# Overview of Statistical Language Models Cheng Xiang Zhai

• Slides: 18

Overview of Statistical Language Models Cheng. Xiang Zhai Department of Computer Science University of Illinois, Urbana-Champaign 1

Outline • • What is a statistical language model (SLM)? Brief history of SLM Types of SLM Applications of SLM 2

What is a Statistical Language Model (LM)? • A probability distribution over word sequences – p(“Today is Wednesday”) 0. 001 – p(“Today Wednesday is”) 0. 0000001 – p(“The eigenvalue is positive”) 0. 00001 • Context-dependent! • Can also be regarded as a probabilistic mechanism for “generating” text, thus also called a “generative” model Today is Wednesday Today Wednesday is … The eigenvalue is positive 3

Definition of a SLM • Vocabulary set: V={t 1, t 2, …, t. N}, N terms • Sequence of M terms: s= w 1 w 2 …w. M , wi V • Probability of sequence s: – p(s)=p(w 1 w 2 … w. M)=? • How do we compute this probability? How do we “generate” a sequence using a probabilistic model? – Option 1: Assume each sequence is generated as a “whole unit” – Option 2: Assume each sequence is generated by generating one word each time • Each word is generated independently – Option 3: ? ? 4

Brief History of SLMs • 1950 s~1980: Early work, mostly done by the IR community – Main applications are to select indexing terms and rank documents – Language model-based approaches “lost” to vector space approaches in empirical IR evaluation – Limited models developed • 1980~2000: Major progress made mostly by the speech recognition community and NLP community – Language model was recognized as an important component in statistical approaches to speech recognition and machine translation – Improved language models led to reduced speech recognition errors and improved machine translation results – Many models developed! 5

Brief History of SLMs • 1998~2010: Progress made on using language models for IR and for text analysis/mining – Success of LMs in speech recognition inspired more research in using LMs for IR – Language model-based retrieval models are at least as competitive as vector space models with more guidance on parameter optimization – Topic language model (PLSA & LDA) proposed and extensively studied • 2010~ present: Neural language models emerging and attracting much attention – Addressing the data sparsity challenge in “traditional” language model – Representation learning (word embedding) 6

Types of SLM • “Standard” SLMs all attempt to formally define p(s) =p(w 1…. w. M) – Different ways to refine this definition lead to different types of LMs (= different ways to “generate” text data) – Pure statistical vs. Linguistically motivated – Many variants come from different ways to capture dependency between words • “Non-standard” SLMs may attempt to define a probability on a transformed form of a text object – Only model presence or absence of terms in a text sequence without worrying about different frequencies – Model co-occurring word pairs in text –… 7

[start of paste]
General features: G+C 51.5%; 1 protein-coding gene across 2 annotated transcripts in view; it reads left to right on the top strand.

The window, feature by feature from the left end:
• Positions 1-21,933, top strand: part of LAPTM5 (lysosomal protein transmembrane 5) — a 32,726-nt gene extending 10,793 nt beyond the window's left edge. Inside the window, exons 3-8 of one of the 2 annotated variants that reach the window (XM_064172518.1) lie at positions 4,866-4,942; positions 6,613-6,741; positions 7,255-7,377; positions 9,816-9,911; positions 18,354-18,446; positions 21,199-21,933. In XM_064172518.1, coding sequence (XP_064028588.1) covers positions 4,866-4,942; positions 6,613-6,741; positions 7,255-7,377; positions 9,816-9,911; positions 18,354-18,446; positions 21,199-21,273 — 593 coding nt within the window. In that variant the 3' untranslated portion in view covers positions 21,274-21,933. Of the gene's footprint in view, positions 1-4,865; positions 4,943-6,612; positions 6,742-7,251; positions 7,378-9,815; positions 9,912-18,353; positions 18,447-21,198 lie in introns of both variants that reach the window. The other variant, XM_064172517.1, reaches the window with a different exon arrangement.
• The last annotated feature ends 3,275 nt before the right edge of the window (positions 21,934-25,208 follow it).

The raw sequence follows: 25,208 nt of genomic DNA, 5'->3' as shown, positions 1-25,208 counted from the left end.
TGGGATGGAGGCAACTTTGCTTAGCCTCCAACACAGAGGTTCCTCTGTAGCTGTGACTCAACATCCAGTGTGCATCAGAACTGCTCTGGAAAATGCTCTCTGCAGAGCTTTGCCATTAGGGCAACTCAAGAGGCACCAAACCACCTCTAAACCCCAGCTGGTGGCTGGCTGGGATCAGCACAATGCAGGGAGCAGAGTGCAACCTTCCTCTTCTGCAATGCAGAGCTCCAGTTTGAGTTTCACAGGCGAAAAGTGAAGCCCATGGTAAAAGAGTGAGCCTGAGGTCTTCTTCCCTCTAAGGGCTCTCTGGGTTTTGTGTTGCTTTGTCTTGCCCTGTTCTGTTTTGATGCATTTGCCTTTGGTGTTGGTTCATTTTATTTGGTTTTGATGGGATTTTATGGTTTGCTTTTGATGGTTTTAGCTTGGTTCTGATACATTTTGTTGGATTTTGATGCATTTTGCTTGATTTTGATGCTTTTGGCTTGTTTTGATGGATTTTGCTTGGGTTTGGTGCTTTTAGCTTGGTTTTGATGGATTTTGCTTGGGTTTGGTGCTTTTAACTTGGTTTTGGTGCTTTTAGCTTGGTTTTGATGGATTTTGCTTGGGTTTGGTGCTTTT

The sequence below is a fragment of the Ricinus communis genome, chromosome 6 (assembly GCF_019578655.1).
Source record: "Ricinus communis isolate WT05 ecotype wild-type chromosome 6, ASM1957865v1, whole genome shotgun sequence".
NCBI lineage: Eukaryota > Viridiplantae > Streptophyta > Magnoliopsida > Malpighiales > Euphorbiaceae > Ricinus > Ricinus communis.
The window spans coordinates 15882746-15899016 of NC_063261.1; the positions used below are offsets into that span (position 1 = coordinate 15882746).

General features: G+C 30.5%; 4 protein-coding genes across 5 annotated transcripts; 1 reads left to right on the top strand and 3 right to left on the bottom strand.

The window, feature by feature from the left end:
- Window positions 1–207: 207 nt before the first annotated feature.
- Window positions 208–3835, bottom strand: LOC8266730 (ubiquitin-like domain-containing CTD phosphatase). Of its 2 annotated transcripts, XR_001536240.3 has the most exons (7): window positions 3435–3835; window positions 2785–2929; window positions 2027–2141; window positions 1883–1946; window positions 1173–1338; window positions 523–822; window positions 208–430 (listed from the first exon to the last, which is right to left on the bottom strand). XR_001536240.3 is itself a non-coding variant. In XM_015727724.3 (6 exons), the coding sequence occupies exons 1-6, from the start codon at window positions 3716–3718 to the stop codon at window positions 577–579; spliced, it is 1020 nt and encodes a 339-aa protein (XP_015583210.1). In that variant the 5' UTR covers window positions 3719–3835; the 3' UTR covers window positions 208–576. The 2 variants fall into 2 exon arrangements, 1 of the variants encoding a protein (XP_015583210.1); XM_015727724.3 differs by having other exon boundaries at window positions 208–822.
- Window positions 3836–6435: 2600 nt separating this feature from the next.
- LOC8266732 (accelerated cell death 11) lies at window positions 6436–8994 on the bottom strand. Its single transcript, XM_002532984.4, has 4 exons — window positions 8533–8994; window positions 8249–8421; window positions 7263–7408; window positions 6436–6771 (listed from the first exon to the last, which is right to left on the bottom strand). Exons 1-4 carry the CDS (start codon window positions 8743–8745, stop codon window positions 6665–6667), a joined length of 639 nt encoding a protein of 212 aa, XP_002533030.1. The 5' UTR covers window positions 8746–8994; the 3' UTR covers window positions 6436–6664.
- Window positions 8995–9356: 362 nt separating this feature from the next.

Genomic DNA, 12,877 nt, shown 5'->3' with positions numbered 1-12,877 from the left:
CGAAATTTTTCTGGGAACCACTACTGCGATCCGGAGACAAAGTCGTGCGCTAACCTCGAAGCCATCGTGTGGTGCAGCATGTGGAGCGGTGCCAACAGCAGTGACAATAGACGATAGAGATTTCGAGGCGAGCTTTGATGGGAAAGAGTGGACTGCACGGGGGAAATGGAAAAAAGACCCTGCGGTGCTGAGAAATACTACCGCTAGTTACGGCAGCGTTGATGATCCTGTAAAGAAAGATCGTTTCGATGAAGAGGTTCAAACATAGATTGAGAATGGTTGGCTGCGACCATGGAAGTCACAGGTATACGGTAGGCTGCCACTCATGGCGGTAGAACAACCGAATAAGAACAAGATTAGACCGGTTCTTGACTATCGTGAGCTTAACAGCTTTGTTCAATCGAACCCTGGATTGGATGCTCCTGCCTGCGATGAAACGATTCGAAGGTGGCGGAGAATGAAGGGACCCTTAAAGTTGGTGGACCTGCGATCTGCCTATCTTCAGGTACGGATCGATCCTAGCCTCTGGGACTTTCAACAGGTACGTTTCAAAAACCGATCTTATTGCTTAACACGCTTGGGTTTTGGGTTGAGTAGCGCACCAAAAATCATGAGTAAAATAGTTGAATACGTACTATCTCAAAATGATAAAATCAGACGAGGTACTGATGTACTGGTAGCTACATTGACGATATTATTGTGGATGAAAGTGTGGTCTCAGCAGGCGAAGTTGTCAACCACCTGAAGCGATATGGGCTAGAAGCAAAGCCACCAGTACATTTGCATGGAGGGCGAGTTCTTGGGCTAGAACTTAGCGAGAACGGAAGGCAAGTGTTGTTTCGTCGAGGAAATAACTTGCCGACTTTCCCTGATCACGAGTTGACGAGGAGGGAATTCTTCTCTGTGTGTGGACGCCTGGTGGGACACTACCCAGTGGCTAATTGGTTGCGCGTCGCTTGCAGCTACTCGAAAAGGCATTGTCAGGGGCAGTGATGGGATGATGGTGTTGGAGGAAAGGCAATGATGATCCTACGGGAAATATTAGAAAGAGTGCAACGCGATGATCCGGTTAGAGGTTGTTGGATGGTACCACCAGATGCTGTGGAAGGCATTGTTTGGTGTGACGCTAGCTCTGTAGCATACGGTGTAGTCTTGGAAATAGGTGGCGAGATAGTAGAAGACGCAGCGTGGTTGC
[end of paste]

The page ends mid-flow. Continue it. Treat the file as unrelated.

The Simplest Language Model: Unigram LM • • Generate text by generating each word INDEPENDENTLY Thus, p(w 1 w 2. . . wn)=p(w 1)p(w 2)…p(wn) Parameters: {p(ti)} p(t 1)+…+p(t. N)=1 (N is voc. size) Text = sample drawn according to this word distribution Wednesday today … eigenvalue p(“today is Wed”) = p(“today”)p(“is”)p(“Wed”) = 0. 0002 0. 001 0. 000015 8

More Sophisticated LMs • N-gram language models – In general, p(w 1 w 2. . . wn)=p(w 1)p(w 2|w 1)…p(wn|w 1 …wn-1) – n-gram: conditioned only on the past n-1 words – E. g. , bigram: p(w 1. . . wn)=p(w 1)p(w 2|w 1) p(w 3|w 2) …p(wn|wn-1) • Exponential language models (e. g. , Maximum Entropy model) – P(w|history) as a function with features defined on “(w, history)” – Features are weighted with parameters (fewer parameters!) • Structured language models: generate text based a latent (linguistic) structure (e. g. , probabilistic context-free grammar) • Neural language models (e. g. , recurrent neural networks, word embedding): model p(w|history) as a neural network 9

Applications of SLMs • As a prior for Bayesian inference when the random variable to infer is text • As the “likelihood part” in Bayesian inference when the observed data is text • As a way to “understand” text data and obtain a more meaningful representation of text for a particular application (Text Mining) 10